Damp, blackened leaves – once crisp and artful – curl together in a slimy clump that sticks to the bottom of my hiking boots. The orangey hue that accompanied fresh apple cider, firm pumpkins waiting to be carved and the smell of burning wood, has become grayish and flat. Knowing what lies ahead, jack-o-lanterns stare with menacing distorted smiles on their caved in faces as they rot on the stone wall. The wind and rain rip the remaining, stubborn leaves from the trees, triggering my nesting instincts, making me think that I should have a gray tiger cat to curl up with, but I don’t.

I wonder why the leaves on the ash trees are the last to go and I wonder if the frogs in the little pond have buried themselves in the mud yet, so I look for them beneath the still water. It is too dark to really see anything except for the reflection of bent cat-o-nine-tails.

November aches. Bare trees fade into more bare trees. Shivering dead skeletons of last year’s gardens remind me that I never found out which ones to pull and which ones to cut, so I left them in the disarray of certain death.

I expect the pigs to snort at my presence, but it is eerily silent now that they have been slaughtered. I avoid looking there. I don’t want to see what it looks like with them gone. I curse myself for liking them even though I promised that I would not make eye contact with them. I did make eye contact with them, but only for a few seconds at a time. Does that count? They had blue eyes, which made me look away.

The whey buckets were too heavy; about 50 pounds each when full. Sometimes I carried two at a time. They liked the whey more than the grain. It was sticky, smelled sour and splashed on my feet, but I knew that it was good. I always threw handfuls of mint and mugwort into their pen because I could. Every time I went outside I sang silly songs that I created just for them, improvising on the spot; they were my new audience.

The feasting ends. No more piggie songs. Now they are wrapped up in neat bundles in the freezer. Peanut butter and elderberry jam is my new favorite thing. That’s what happens in November.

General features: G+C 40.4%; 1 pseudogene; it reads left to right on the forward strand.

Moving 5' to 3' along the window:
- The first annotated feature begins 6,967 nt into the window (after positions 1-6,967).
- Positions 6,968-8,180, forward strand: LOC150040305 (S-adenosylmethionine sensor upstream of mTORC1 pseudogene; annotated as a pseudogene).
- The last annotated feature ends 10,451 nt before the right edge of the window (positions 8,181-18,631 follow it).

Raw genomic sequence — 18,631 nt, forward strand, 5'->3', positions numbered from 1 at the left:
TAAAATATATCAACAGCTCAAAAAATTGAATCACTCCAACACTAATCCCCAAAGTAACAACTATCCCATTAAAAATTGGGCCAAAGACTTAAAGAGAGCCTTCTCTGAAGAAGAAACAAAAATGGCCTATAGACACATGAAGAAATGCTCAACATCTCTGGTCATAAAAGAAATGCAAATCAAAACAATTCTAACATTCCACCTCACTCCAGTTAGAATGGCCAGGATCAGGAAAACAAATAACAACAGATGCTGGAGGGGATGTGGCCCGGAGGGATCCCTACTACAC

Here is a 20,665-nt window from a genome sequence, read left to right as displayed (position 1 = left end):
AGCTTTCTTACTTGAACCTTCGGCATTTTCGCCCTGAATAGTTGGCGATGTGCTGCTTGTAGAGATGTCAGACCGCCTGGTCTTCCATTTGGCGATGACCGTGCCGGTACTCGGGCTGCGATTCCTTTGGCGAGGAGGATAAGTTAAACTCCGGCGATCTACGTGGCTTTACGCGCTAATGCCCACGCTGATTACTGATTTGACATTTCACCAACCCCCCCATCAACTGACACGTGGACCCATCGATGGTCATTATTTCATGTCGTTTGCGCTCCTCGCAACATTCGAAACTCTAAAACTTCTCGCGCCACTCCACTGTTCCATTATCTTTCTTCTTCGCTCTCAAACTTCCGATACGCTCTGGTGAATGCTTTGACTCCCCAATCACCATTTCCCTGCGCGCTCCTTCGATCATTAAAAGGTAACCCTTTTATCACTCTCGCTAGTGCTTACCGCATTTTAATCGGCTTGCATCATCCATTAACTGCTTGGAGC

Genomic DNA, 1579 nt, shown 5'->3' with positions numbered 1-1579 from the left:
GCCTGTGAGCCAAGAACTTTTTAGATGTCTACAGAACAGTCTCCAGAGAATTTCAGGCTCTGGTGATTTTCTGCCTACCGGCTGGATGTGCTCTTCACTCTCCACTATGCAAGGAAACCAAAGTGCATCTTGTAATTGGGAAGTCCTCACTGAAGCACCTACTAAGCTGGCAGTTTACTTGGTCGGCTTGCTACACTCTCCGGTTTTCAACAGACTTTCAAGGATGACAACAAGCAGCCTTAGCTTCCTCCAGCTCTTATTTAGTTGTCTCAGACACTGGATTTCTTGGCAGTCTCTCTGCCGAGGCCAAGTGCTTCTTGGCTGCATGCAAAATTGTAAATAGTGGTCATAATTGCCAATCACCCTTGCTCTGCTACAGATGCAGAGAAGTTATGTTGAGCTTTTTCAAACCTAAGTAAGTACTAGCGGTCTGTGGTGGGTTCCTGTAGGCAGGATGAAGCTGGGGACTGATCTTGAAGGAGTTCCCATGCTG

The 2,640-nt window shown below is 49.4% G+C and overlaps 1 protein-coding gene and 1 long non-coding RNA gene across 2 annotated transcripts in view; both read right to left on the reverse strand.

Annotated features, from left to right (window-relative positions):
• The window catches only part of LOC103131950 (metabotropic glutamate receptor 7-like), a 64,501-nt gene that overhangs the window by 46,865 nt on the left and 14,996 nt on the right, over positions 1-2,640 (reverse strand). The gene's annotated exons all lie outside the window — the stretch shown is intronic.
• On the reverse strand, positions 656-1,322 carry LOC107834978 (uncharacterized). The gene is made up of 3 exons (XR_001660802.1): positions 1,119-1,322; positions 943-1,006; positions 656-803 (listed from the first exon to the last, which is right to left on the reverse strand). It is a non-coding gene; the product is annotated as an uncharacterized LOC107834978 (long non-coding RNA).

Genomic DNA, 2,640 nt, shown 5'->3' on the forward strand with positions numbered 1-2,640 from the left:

Tuesday, November 9, 2010

Wild Roots, Cheesecake and Flaming Trees: Traveling Kids – Part IX

According to Colby, his mother loves him but doesn’t understand his lifestyle. He called her a few times while he was here and it was apparent that communicating was difficult. I did not eavesdrop nor did I ask questions; he was clearly stressed out after conversing with his mom.

He told me that his brother, one year younger, was also a ‘traveling kid.’ No mother should have to endure that. Her only sons are out there and all she has is that damn school of fish. Why?

Colby told me that his brother planned on living the rest of his life as a traveler and that he told his mother this, which did not go over well. His younger brother also got married a few months ago. Missing the wedding was the least of her problems.

Why should she be okay with this?

Talk of Colby’s brother opened a new line of questioning, nudging our conversation into the realm of the future. Of course no one knows what the future holds. Live in the present.

Would they come in for a landing some day?  How did they feel about being houseless (not homeless); say two, five or ten years down the road? Did they see themselves hopping trains and thumbing around the country indefinitely? I painted images with words like, toothless, wrinkled, prone to disease, etc. Anna quickly told me that she wants to travel now while she is young, before she settles into a career and family. Colby said that he planned on turning an old camper that he had at his mother’s house into a bus, a traveling art studio. He just needs to come up with money somehow for a pick-up truck. After he transforms the pop-up camper into a studio, he will go to festivals and sell his art. He is very talented. I hope that this works.

When Anna was a little girl, I used to keep a large, hot pink, beach pail stocked with craft items – popsicle sticks, glue, pompoms, thread, pipe cleaners, buttons, etc. – her ‘bucket of junk’. She simply made things all the time. She is a creative whirlwind. She also sews and knits. She used to hand make all of her clothes, I am talking stunning dresses, skirts and hats. If she is part of the traveling studio, she will not be at a loss for what to make, however, I hope that she stays on her musical path. If you have heard her music, you will understand.

Enough talk of welding old pop-up campers. My goal at the moment was to enjoy the gift of time that I had with my daughter. I was not thrilled to share her with her traveling buddy for the entire week, but it is what it is. Colby is a nice kid who somehow ended up coming out the other side of things the way my daughter did and they were traveling together. I had to go with it.